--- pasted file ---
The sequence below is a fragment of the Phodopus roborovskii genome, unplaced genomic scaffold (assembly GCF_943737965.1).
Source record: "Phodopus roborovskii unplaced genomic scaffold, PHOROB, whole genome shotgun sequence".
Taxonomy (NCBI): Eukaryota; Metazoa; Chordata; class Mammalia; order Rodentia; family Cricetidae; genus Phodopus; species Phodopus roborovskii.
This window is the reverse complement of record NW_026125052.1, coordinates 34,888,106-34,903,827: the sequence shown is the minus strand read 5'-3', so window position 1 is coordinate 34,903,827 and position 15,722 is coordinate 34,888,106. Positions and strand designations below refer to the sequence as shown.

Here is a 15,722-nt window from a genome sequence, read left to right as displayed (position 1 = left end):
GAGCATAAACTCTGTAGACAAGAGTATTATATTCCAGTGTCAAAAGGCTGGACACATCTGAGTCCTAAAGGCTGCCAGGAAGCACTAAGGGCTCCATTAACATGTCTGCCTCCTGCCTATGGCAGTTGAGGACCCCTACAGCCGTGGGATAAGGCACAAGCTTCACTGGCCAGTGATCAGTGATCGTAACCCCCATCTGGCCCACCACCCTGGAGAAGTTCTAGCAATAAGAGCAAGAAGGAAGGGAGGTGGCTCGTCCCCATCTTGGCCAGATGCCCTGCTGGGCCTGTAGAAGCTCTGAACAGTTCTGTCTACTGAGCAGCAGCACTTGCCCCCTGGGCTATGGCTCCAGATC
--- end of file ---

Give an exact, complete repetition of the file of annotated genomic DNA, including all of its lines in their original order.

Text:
The sequence below is a fragment of the Phodopus roborovskii genome, unplaced genomic scaffold (assembly GCF_943737965.1).
Source record: "Phodopus roborovskii unplaced genomic scaffold, PHOROB, whole genome shotgun sequence".
Taxonomy (NCBI): Eukaryota; Metazoa; Chordata; class Mammalia; order Rodentia; family Cricetidae; genus Phodopus; species Phodopus roborovskii.
This window is the reverse complement of record NW_026125052.1, coordinates 34,888,106-34,903,827: the sequence shown is the minus strand read 5'-3', so window position 1 is coordinate 34,903,827 and position 15,722 is coordinate 34,888,106. Positions and strand designations below refer to the sequence as shown.

Here is a 15,722-nt window from a genome sequence, read left to right as displayed (position 1 = left end):
GAGCATAAACTCTGTAGACAAGAGTATTATATTCCAGTGTCAAAAGGCTGGACACATCTGAGTCCTAAAGGCTGCCAGGAAGCACTAAGGGCTCCATTAACATGTCTGCCTCCTGCCTATGGCAGTTGAGGACCCCTACAGCCGTGGGATAAGGCACAAGCTTCACTGGCCAGTGATCAGTGATCGTAACCCCCATCTGGCCCACCACCCTGGAGAAGTTCTAGCAATAAGAGCAAGAAGGAAGGGAGGTGGCTCGTCCCCATCTTGGCCAGATGCCCTGCTGGGCCTGTAGAAGCTCTGAACAGTTCTGTCTACTGAGCAGCAGCACTTGCCCCCTGGGCTATGGCTCCAGATC